30. Zen and the Art of the Tweet • What if I have too much to say? • Link shorteners • Link to another place that says everything that you can’t fit into your tweet • Note: links count toward your 140 character limit! • Tweet Longer • An external service that allows you to extend a tweet as long as you would like • Don’t make a habit of using this, as it sort of defeats the purpose…

  31. Zen and the Art of the Tweet • What if I want to include media? • Photo services • Upload pictures from your hard drive • TwitPic and YFrog • Upload a picture, and then will give you a link to post in your tweet • Video services • Upload videos from your hard drive • TwitVid and YFrog

  32. Agenda • What is Twitter? • History of Twitter • Pros and Cons of Microblogging • Facebook vs. Twitter • The Twit-tionary • The Twitter Interface • Zen and the Art of the Tweet • Other Uses for Twitter • Best Practices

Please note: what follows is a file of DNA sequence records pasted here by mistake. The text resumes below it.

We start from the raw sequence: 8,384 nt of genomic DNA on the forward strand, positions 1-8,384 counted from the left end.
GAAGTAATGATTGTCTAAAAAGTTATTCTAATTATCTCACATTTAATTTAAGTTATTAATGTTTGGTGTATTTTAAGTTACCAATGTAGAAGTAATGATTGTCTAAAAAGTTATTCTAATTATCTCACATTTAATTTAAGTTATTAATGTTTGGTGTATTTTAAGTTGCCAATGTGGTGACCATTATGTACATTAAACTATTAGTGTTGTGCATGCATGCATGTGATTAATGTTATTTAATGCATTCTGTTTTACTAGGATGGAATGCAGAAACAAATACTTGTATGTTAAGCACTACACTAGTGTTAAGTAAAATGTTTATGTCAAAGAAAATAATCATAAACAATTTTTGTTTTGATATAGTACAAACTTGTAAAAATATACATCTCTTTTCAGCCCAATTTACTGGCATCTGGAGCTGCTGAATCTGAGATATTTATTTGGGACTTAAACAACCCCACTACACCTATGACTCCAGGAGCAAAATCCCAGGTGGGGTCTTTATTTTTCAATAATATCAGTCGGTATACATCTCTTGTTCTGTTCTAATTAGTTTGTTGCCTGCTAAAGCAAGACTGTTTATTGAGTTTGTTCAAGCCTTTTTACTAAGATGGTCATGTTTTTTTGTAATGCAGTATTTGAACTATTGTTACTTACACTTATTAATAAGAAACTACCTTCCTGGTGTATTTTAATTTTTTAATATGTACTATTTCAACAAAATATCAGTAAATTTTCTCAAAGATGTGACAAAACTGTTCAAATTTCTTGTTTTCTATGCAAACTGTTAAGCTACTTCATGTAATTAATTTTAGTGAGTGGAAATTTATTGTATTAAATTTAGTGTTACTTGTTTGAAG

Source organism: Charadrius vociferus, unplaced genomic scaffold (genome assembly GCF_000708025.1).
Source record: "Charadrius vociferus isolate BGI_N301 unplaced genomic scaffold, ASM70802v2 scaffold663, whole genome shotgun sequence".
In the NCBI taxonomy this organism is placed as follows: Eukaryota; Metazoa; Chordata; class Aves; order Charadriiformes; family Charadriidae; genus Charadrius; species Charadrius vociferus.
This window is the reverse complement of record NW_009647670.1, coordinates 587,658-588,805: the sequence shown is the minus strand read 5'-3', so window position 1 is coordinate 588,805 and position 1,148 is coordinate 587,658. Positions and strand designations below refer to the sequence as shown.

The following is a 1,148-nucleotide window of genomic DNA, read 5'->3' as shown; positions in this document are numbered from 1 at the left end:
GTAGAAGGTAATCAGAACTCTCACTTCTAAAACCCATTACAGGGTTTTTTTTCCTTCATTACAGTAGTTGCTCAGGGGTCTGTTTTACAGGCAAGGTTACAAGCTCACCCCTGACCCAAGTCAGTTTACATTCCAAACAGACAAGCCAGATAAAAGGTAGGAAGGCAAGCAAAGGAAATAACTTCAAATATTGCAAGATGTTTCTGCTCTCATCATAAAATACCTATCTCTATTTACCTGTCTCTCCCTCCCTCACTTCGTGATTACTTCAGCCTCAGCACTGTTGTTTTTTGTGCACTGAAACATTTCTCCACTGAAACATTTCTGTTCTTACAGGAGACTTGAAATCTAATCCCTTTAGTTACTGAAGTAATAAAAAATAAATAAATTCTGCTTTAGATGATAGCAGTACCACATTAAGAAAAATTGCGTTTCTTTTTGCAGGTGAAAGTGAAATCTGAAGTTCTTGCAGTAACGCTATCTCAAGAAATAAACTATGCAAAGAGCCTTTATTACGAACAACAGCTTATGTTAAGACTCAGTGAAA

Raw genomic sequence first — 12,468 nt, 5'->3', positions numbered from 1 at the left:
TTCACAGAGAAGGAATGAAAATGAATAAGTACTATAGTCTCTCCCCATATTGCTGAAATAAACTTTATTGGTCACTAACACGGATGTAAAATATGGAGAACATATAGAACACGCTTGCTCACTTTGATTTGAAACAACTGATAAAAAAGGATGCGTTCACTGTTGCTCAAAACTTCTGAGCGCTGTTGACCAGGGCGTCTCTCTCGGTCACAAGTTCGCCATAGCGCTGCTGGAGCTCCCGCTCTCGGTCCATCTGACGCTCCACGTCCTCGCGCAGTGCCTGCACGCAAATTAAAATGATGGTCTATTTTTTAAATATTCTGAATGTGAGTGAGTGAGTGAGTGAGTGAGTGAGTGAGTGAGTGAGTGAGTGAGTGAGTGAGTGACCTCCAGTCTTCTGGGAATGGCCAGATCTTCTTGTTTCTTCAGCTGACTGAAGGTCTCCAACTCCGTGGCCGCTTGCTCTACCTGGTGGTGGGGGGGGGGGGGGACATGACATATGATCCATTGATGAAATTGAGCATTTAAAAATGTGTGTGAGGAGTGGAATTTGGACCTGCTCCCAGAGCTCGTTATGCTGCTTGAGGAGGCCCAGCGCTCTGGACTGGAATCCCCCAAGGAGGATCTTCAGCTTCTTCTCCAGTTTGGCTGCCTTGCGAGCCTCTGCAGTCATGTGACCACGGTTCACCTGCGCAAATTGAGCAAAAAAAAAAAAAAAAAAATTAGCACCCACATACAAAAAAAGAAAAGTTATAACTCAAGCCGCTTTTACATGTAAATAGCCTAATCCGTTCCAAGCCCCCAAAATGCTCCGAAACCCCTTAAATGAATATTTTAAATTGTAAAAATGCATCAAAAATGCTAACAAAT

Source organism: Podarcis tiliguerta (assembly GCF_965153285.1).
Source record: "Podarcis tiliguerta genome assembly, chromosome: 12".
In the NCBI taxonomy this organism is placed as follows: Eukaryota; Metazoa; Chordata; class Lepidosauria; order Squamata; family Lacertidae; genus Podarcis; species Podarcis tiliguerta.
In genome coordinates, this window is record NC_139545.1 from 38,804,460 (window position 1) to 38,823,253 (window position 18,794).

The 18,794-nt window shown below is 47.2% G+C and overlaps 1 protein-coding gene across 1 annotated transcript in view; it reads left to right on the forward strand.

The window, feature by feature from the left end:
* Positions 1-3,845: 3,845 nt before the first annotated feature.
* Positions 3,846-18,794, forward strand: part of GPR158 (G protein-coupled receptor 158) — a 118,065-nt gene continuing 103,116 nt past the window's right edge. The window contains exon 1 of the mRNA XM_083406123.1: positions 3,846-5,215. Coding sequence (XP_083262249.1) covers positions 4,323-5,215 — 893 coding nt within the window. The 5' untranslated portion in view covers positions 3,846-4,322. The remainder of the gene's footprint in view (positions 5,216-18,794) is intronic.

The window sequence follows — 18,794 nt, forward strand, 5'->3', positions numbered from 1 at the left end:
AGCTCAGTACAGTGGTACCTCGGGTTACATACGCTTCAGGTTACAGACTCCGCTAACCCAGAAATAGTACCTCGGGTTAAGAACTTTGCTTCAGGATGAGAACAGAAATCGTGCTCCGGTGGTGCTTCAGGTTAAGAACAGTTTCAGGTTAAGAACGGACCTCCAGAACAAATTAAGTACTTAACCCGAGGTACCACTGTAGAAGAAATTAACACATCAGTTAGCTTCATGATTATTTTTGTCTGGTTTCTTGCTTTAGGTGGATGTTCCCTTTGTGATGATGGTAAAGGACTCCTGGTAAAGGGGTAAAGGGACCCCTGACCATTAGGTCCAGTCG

33. Other uses for Twitter • Staying current • Follow other accounts so that you can stay informed of what others are doing • Pro tip: Separate users into lists—it will help when you want to get specific information • e.g. While you might want to follow local news stations on Twitter, they won’t help you much if you’re looking for resources specific to food security or domestic violence (or whatever else).